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Myths and Legends of our Own Land, by Charles M. Skinner, [1896], at


In Cuthbert, Georgia, is a gravestone thus inscribed: "Sacred to the memory of Jim Brown." No date, no epitaph—for Jim Brown was hanged. And this is the story: At the close of the Civil War a company of Federal soldiers was stationed in Cuthbert, to enforce order pending the return of its people to peaceful occupations. Charles Murphy was a lieutenant in this company. His brother, an officer quartered in a neighboring town, was sent to Cuthbert one day to receive funds for the payment of some men, and left camp toward evening to return to his troop. That night Charles Murphy was awakened by a violent flapping of his tent. It sounded as though a gale was coming, but when he arose to make sure that the pegs and poles of his canvas house were secure, the noise ceased, and he was surprised to find that the air was clear and still. On returning to bed the flapping began again, and this time he dressed himself and went out to make a more careful examination. In the shadow of a tree a man stood beckoning. It was his brother, who, in a low, grave voice, told him that he was in trouble, and asked him to follow where he should lead him. The lieutenant walked swiftly through fields and woods for some miles with his relative—he had at once applied for and received a leave of absence for a few hours—and they descended together a slope to the edge of a swamp, where he stumbled against something. Looking down at the object on which he had tripped, he saw that it was his brother's corpse—not newly dead, but cold and rigid—the pockets rifled, the clothing soaked with mire and blood.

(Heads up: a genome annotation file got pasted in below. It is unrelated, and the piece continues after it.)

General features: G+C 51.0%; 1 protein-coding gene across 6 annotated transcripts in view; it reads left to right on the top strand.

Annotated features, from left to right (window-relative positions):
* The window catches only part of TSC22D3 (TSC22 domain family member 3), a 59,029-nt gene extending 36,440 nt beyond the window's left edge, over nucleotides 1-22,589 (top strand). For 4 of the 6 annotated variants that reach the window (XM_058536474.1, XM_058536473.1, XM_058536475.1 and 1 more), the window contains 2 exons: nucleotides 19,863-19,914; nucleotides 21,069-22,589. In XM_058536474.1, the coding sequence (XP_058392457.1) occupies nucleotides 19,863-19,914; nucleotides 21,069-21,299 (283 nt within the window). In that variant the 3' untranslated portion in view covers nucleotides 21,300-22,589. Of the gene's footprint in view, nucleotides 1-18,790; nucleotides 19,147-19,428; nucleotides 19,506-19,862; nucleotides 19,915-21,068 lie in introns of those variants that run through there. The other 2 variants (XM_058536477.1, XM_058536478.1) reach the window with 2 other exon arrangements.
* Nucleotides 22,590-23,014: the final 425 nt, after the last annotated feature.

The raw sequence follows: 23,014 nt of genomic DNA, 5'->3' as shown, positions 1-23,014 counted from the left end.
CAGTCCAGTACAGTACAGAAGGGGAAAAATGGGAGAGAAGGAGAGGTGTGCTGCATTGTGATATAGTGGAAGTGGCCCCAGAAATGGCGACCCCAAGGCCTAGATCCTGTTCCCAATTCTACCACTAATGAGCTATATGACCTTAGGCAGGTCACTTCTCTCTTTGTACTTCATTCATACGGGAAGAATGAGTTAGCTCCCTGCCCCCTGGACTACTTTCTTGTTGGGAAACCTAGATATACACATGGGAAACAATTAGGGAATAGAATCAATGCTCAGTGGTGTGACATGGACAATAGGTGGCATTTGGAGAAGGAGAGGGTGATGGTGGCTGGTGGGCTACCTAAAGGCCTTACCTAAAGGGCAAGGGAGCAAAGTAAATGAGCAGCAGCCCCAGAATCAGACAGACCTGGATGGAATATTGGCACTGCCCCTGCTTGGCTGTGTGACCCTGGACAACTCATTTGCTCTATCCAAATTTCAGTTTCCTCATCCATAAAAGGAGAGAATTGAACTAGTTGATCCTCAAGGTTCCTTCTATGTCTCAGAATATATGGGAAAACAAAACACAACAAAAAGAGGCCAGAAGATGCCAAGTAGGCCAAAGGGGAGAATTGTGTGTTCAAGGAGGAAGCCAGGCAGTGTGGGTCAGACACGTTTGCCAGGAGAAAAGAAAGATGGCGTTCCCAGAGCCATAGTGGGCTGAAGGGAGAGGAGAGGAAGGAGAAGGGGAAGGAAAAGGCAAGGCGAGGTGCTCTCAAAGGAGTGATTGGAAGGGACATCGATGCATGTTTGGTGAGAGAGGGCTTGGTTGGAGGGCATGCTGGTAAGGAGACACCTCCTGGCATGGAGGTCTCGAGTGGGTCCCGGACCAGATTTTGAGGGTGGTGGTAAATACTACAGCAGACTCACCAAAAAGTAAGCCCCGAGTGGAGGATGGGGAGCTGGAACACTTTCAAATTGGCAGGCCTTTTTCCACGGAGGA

Dazed and terrified, he returned to camp, roused some of his men, and at daybreak secured the body. An effort to gain a clue to the murderer was at once set on foot. It was not long before evidence was secured that led to the arrest of Jim Brown, and there was a hint that his responsibility for the crime was revealed through the same supernatural agency that had apprised Lieutenant Murphy of his bereavement. Brown was an ignorant farm laborer, who had conceived that it was right to kill Yankees, and whose cupidity had been excited by learning that the officer had money concealed about him. He had offered, for a trifling sum, to take his victim by a short cut to his camp, but led him to the swamp instead, where he had shot him through the heart. On the culprit's arrival in Cuthbert he was lynched by the soldiers, but was cut down by their commander before life was extinct, and was formally and conclusively hanged in the next week, after trial and conviction.



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